Why inflation could actually be good for your money

Higher energy bills, pricier grocery stores and rising gas prices have left families facing the biggest cost-of-living crisis in a generation. But it doesn’t all have to be negative.

Inflation is already at its highest level in 40 years and is expected to hit double digits later in the year. Despite the gloomy mood, the rising costs also have advantages – they are causing debt to “really” shrink.

It undermines the true value of money someone has borrowed. This can be difficult to spot. Someone who owed £150,000 on an interest-free mortgage 12 months ago has £150,000 outstanding today – it doesn’t seem like they’re doing any better. But inflation means £150,000 isn’t what it used to be, purchasing power has fallen.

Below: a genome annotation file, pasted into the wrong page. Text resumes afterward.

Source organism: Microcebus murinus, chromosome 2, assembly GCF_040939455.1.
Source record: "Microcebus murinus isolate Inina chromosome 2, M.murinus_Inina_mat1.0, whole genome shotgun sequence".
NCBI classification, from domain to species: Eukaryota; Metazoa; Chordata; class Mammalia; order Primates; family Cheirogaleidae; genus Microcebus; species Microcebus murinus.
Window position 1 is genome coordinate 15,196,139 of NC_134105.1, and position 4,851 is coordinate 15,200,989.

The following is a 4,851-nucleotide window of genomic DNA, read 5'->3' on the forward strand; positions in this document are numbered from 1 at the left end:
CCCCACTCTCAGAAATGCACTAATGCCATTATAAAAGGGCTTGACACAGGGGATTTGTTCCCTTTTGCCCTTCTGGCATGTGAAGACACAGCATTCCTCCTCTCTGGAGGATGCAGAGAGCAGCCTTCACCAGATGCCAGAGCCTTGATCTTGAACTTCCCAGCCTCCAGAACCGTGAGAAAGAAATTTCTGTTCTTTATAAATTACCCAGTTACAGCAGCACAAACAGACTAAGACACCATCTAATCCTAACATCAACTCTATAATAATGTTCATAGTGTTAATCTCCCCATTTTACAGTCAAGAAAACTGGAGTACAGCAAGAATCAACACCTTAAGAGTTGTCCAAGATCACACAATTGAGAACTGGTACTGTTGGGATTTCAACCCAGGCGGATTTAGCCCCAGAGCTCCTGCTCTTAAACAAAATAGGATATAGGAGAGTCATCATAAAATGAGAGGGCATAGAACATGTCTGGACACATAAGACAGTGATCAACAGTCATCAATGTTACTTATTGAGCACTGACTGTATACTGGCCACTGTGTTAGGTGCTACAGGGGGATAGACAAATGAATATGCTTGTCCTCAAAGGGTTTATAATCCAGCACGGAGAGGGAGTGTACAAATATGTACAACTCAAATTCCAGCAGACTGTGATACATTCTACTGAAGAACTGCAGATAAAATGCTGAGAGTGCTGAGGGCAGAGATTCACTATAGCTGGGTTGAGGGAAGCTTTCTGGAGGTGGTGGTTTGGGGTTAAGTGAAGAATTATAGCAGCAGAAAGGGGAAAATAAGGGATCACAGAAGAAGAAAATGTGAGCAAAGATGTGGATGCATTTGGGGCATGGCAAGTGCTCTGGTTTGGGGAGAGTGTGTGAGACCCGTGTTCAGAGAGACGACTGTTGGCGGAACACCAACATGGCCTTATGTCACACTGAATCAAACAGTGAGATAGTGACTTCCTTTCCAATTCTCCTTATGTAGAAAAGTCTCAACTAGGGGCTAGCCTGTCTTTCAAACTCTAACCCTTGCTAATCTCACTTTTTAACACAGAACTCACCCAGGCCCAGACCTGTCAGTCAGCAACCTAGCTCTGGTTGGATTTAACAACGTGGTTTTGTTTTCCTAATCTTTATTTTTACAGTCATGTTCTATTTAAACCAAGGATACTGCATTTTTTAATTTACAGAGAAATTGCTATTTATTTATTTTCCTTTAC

It may be easier to see the effects over time. If you bought an average house 25 years ago, in 1997, it would have cost £58,400. If you took out a £50,000 mortgage on an interest basis, you would still owe £50,000 today.

In the meantime, however, the purchasing power of the debt would have more than halved. According to investment firm Hargreaves Lansdown, £50,000 had the purchasing power of around £107,000 today. And if wages keep up with inflation, your monthly mortgage payments as a percentage of your income will have fallen dramatically. Why inflation could actually be good for your money

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